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Easing market access of telemedicine in the US: A guide for innovators

Diagnosing and treating patients remotely through telemedicine in both the private and the Centers for Medicare & Medicaid Services (CMS) payer markets has steadily increased in recent years.The global telemedicine market is projected to reach $34.0 billion by 2020 as patients become more aware of these services.2 Telemedicine improves access to healthcare for underserved and rural patient populations, and promotes population health management, resulting in better clinical outcomes for patients and cost savings for providers.3

CMS set the benchmark definition of telemedicine that private payers often follow

Medicare regulations cover and reimburse a range of telemedicine services, including the use of telecommunications and information technology, to provide access to health assessment, diagnosis, intervention, consultation, supervision and information remotely.4 According to Medicaid, telemedicine is a cost-effective alternative to the more traditional way of providing medical care (e.g., face-to-face consultations or examinations between provider and patient).5

What about cost reimbursement and payer coverage for telemedicine services?

Let’s look at the three categories of telemedicine:

  1. Real-time: A live interaction between a provider and a patient via a videoconference; it can be used to consult with primary care physicians, specialists and other healthcare professionals
  2. Store-and-forward: Captures a patient’s clinical data via a computer or mobile device and then transmits it to a provider for later analysis
  3. Remote monitoring: Allows continuous monitoring of a patient’s clinical data by a provider from a remote location and is more commonly used to assess chronic condition.

Note that payer coverage and reimbursement are often limited to real-time interaction. Yet, with clear reimbursement guidance, providers and patients will more likely utilize and benefit from the technology.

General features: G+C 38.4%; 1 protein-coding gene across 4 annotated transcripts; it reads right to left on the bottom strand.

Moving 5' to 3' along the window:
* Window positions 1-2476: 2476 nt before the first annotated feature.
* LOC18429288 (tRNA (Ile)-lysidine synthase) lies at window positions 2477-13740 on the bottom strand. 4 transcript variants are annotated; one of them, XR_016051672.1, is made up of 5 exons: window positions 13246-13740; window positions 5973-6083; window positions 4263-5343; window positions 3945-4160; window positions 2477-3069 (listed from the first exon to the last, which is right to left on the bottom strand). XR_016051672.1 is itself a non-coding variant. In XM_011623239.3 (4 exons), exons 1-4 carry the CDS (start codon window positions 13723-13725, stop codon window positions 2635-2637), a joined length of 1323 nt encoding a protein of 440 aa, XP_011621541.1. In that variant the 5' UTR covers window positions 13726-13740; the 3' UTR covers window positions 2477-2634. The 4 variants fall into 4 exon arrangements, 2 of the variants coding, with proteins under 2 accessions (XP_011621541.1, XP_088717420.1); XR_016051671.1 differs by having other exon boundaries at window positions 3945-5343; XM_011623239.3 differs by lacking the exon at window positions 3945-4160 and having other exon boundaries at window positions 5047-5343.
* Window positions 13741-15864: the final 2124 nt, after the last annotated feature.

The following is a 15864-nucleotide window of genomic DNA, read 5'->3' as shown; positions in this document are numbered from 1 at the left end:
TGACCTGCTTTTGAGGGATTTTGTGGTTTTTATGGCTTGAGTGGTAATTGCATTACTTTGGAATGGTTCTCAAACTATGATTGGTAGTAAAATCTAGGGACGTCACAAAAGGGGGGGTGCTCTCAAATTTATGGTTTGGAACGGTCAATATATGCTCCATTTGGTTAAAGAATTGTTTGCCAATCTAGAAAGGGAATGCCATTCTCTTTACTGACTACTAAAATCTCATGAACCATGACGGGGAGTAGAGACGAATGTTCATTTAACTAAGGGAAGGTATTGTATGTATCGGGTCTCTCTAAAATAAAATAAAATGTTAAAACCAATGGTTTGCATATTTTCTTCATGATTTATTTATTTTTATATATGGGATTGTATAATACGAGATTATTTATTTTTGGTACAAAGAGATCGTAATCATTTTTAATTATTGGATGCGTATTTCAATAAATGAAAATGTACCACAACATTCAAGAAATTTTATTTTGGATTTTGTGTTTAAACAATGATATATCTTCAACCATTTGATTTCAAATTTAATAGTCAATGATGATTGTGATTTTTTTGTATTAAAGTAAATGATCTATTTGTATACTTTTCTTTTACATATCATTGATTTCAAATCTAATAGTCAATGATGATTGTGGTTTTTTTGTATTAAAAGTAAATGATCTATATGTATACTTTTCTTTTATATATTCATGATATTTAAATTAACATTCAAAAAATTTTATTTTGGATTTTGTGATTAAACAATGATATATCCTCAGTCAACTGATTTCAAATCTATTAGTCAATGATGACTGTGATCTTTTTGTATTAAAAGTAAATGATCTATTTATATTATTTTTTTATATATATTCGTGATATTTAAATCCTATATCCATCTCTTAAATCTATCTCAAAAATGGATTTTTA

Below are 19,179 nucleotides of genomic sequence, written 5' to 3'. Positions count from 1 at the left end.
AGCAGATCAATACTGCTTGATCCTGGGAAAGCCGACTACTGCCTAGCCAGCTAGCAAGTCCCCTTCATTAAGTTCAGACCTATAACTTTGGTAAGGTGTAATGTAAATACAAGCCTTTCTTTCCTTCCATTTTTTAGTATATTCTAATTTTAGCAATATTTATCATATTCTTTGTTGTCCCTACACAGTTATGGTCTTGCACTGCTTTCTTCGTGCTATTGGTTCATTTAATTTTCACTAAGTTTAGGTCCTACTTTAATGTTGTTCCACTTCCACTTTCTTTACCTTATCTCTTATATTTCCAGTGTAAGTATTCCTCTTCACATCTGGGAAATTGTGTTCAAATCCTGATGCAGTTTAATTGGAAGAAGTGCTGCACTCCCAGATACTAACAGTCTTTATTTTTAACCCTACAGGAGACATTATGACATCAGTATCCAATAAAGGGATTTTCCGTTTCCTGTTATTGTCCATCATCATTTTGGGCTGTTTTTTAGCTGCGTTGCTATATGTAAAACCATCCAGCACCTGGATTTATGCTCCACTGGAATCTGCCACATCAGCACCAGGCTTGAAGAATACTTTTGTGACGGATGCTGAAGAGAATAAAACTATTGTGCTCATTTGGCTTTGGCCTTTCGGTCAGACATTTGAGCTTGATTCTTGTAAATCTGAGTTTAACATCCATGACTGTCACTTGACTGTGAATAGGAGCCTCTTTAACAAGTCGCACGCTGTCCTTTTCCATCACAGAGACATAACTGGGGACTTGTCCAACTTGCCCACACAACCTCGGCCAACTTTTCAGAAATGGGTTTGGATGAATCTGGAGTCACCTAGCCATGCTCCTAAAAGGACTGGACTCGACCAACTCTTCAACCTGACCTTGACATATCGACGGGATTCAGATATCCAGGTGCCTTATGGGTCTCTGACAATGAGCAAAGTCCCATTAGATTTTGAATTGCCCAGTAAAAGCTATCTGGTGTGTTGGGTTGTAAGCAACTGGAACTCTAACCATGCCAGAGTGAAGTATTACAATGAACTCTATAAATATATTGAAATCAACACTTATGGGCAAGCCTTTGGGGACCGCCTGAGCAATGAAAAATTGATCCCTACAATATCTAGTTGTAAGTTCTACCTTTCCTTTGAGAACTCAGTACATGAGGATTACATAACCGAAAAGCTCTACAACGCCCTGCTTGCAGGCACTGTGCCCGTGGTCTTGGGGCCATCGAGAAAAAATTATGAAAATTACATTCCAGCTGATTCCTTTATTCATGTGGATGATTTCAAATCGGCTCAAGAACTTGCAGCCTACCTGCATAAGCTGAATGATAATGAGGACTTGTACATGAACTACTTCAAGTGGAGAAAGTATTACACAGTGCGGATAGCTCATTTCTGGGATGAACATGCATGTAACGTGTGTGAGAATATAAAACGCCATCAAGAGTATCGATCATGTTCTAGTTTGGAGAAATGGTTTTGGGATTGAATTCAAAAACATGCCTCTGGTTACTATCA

Four factors to consider when establishing a market access strategy in telemedicine

After defining their target population, innovators must understand payers in order to align their services to the rules in place. Then they must keep in mind these four factors when establishing their market access strategy in telemedicine:

  1. Utilization of telemedicine is higher among Medicare patients than private payer patients. Traditionally, reimbursement for telemedicine services is limited to real-time consultations1 for underserved patient populations in rural areas; reimbursement is provided to the originating site (patient location) and distant site (provider location) of services. Remote monitoring is not covered and store-and-forward is only covered in Hawaii and Alaska.6 Medicaid coverage varies from state-to-state, but Medicaid reimburses telemedicine in 48 states.2
  2. Parity laws, which pursue equality, encourage private payers to cover telemedicine services if the clinical service is covered during in-person visits, but coverage decisions and reimbursement levels are made at the state level.7 Some private insurers are experimenting with direct-to-consumer business models, which circumvent third-party suppliers. Provider-based health plans can also offer telemedicine directly to patients and are not subject to standard private and CMS coverage laws.
  3. Legislature supporting telemedicine is constantly evolving. There have been more than 200 telemedicine-related bills launched this year regarding CMS coverage and coverage of store-and-forward and remote monitoring.7
  4. Adequate reimbursement through CMS and private payers will increase the adoption of telemedicine among providers and patients. These stakeholders believe in the clinical and economic advantages of telemedicine, but cannot utilize it without the support of payers. A study found that 90% of providers would use telemedicine if it were appropriately reimbursed.8 For consumers, the number one concern when considering telemedicine is that insurance will not cover it.9

The utilization rate and investor funding in telemedicine continues to grow, making it an attractive option for innovators. But they must understand and guide the market access landscape and reimbursement definitions in order to successfully commercialize new products and services.

If you have any questions or would like more information, email richard.beaton@gfk.com.

References

  1. Siegel J, Kush J, Philip S. Telemedicine and the long-tail problem in healthcare. May 2016.
  2. Sibley G. Secure telehealth can improve access, help lower costs and protect patient data. Feb. 2016.
  3. American Hospital Association. The Promise of Telehealth for Hospitals, Health Systems and Their Communities. Jan. 2015
  4. The Code of Federal Regulations. 42 CFR 410.78.
  5. The Centers for Medicare & Medicaid Services. Telehealth Services.
  6. American Hospital Association. Realizing the Promise of Telehealth: Understanding the Legal and Regulatory Challenges. May 2015.
  7. Beck M. How Telemedicine Is Transforming Health Care. June 2016.
  8. Anthem. Family Physicians and Telehealth: A First Look At Attitudes Surrounding Telehealth. Nov. 2015.
  9. Survey conducted online by Harris Poll on behalf of Xerox in May 2016 among 2,033 U.S. adults 18+.

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